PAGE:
The first bones from the grave were unearthed late last year
Archaeologists have found a mass grave in Mexico City with at least 49 human skeletons dating from Spain's conquest of the Aztecs in the 16th Century.
Experts say the site is unusual as the Aztec skeletons are carefully laid out and bear marks of European traditions.
The find was made in the Tlatelolco area of Mexico City, where the Indians made a last stand against the Spanish.
Many died in the fighting and afterwards many others succumbed to disease and epidemics.
"We were completely taken by surprise. We didn't expect to find this massive funeral complex," said Salvador Guilliem of the city's archaeology institute.
Mr Guilliem said he thought the people buried at the site died in the battle against the invading Spanish or fell victim to the disease that wiped out large swathes of the native population after Spain won control of the city in 1521.
The new find differs from other burial sites in the Tlatelolco area where the bodies have been dumped unceremoniously into pits.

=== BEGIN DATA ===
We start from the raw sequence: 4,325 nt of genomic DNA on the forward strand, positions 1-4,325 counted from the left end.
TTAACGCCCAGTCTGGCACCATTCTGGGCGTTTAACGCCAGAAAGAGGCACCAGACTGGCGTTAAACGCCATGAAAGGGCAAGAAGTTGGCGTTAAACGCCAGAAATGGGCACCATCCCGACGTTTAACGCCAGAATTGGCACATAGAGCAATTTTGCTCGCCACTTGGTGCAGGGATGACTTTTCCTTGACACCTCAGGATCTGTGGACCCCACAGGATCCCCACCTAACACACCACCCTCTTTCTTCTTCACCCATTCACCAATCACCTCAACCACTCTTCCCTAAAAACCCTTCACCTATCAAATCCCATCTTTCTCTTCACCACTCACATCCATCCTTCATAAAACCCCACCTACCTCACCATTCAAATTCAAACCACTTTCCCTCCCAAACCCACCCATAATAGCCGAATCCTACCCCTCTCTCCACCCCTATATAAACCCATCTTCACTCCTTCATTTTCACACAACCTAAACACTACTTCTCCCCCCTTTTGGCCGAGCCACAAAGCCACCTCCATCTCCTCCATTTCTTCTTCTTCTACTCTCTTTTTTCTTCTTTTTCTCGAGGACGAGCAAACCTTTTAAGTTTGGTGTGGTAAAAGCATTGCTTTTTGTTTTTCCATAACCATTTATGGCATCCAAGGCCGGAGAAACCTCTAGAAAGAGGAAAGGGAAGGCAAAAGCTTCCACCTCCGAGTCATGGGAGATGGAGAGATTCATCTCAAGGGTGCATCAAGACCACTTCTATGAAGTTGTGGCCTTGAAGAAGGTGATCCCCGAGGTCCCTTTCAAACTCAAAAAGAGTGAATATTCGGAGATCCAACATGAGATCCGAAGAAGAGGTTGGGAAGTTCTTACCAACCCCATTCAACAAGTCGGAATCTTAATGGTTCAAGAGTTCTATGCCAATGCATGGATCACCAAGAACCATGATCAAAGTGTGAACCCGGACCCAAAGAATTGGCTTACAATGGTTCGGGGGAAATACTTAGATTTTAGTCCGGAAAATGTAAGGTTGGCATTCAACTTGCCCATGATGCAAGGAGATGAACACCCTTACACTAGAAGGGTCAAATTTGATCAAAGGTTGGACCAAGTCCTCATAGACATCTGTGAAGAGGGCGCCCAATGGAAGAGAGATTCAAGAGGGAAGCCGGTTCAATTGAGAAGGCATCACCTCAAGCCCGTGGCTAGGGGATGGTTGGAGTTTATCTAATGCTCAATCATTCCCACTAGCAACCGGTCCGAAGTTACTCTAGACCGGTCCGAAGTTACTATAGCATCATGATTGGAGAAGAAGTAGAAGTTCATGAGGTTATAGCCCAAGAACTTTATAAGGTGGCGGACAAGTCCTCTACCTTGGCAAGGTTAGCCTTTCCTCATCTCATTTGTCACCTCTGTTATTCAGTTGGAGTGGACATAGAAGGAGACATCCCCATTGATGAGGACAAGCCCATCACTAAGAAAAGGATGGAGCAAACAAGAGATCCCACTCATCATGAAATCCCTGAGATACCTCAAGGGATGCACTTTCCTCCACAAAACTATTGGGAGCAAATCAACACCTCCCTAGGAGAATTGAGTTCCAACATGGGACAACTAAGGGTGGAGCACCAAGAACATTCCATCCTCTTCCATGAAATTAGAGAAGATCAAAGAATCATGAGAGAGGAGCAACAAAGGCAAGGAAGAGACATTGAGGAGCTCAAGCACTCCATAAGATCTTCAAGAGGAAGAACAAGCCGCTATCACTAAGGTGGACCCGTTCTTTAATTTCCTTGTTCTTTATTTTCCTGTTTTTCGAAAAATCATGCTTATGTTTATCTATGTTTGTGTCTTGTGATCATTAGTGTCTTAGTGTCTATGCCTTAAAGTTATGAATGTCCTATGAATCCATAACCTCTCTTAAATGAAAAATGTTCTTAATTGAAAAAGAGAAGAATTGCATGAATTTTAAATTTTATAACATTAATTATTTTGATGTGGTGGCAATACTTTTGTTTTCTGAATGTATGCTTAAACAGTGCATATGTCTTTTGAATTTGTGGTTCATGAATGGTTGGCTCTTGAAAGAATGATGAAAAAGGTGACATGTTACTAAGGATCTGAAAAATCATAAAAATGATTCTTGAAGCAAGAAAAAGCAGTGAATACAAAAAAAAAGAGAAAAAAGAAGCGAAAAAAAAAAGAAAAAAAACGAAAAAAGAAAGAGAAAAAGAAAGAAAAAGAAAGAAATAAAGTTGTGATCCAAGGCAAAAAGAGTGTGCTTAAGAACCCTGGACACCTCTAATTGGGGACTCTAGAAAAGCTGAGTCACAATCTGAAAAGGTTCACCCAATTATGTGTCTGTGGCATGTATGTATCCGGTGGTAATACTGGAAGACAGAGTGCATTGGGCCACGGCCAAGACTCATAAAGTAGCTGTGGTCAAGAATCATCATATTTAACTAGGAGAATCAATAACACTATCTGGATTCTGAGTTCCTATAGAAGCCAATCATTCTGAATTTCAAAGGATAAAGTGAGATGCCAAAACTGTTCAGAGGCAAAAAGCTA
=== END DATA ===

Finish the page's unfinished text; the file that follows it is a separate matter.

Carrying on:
Those found by Mr Guilliem follow Christian customs, with the bodies laid on their backs with arms crossed over the chest. They were not placed in coffins, but wrapped in large maguey cactus leaves.
Exacavations are continuing at the site
Artefacts lying with the bodies are from a pre-Hispanic era, Mr Guilliem said, indicating that the burials, discovered in late 2008, were ordered by Spanish overlords but carried out by Aztecs.
The dead, almost exclusively adults, also had many characteristics of warriors. All but four were young men, most were tall and several showed broken bones that had healed.
Skeletons of two children, a teenager, and an older person wearing a ring possibly signifying an elite status, were also found in the tomb.
The archaeologists say they expect to find at least 50 more skeletons as excavations at the huge Tlatelolco complex continue. There are some 67 ancient structures in the area, including several massive pyramids.